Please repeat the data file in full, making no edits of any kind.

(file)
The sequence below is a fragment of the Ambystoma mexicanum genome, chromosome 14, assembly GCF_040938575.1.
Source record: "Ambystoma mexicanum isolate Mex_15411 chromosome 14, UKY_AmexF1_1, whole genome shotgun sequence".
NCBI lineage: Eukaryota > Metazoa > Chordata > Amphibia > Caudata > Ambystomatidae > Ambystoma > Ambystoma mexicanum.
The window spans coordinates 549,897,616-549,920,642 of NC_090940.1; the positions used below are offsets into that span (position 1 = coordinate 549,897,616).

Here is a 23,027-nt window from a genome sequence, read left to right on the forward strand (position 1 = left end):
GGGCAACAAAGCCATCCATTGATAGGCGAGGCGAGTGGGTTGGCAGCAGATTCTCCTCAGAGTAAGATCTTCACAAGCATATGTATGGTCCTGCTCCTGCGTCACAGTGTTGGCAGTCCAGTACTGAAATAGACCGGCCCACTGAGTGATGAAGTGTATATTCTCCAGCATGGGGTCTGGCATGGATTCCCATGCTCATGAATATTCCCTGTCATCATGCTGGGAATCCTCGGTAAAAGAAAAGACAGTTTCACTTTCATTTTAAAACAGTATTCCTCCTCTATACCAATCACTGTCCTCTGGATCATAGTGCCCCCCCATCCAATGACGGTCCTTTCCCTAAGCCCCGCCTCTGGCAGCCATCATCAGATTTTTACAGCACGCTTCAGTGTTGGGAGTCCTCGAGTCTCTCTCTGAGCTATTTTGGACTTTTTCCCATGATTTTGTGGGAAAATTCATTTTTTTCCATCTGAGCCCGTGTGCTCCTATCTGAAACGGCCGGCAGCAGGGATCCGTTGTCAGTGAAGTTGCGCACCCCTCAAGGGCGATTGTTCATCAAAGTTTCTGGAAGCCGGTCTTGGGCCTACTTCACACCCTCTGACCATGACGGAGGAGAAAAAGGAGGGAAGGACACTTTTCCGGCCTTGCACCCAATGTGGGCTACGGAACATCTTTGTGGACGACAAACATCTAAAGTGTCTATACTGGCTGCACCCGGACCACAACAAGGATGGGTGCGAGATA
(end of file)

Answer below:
The sequence below is a fragment of the Ambystoma mexicanum genome, chromosome 14, assembly GCF_040938575.1.
Source record: "Ambystoma mexicanum isolate Mex_15411 chromosome 14, UKY_AmexF1_1, whole genome shotgun sequence".
NCBI lineage: Eukaryota > Metazoa > Chordata > Amphibia > Caudata > Ambystomatidae > Ambystoma > Ambystoma mexicanum.
The window spans coordinates 549,897,616-549,920,642 of NC_090940.1; the positions used below are offsets into that span (position 1 = coordinate 549,897,616).

Here is a 23,027-nt window from a genome sequence, read left to right on the forward strand (position 1 = left end):
GGGCAACAAAGCCATCCATTGATAGGCGAGGCGAGTGGGTTGGCAGCAGATTCTCCTCAGAGTAAGATCTTCACAAGCATATGTATGGTCCTGCTCCTGCGTCACAGTGTTGGCAGTCCAGTACTGAAATAGACCGGCCCACTGAGTGATGAAGTGTATATTCTCCAGCATGGGGTCTGGCATGGATTCCCATGCTCATGAATATTCCCTGTCATCATGCTGGGAATCCTCGGTAAAAGAAAAGACAGTTTCACTTTCATTTTAAAACAGTATTCCTCCTCTATACCAATCACTGTCCTCTGGATCATAGTGCCCCCCCATCCAATGACGGTCCTTTCCCTAAGCCCCGCCTCTGGCAGCCATCATCAGATTTTTACAGCACGCTTCAGTGTTGGGAGTCCTCGAGTCTCTCTCTGAGCTATTTTGGACTTTTTCCCATGATTTTGTGGGAAAATTCATTTTTTTCCATCTGAGCCCGTGTGCTCCTATCTGAAACGGCCGGCAGCAGGGATCCGTTGTCAGTGAAGTTGCGCACCCCTCAAGGGCGATTGTTCATCAAAGTTTCTGGAAGCCGGTCTTGGGCCTACTTCACACCCTCTGACCATGACGGAGGAGAAAAAGGAGGGAAGGACACTTTTCCGGCCTTGCACCCAATGTGGGCTACGGAACATCTTTGTGGACGACAAACATCTAAAGTGTCTATACTGGCTGCACCCGGACCACAACAAGGATGGGTGCGAGATA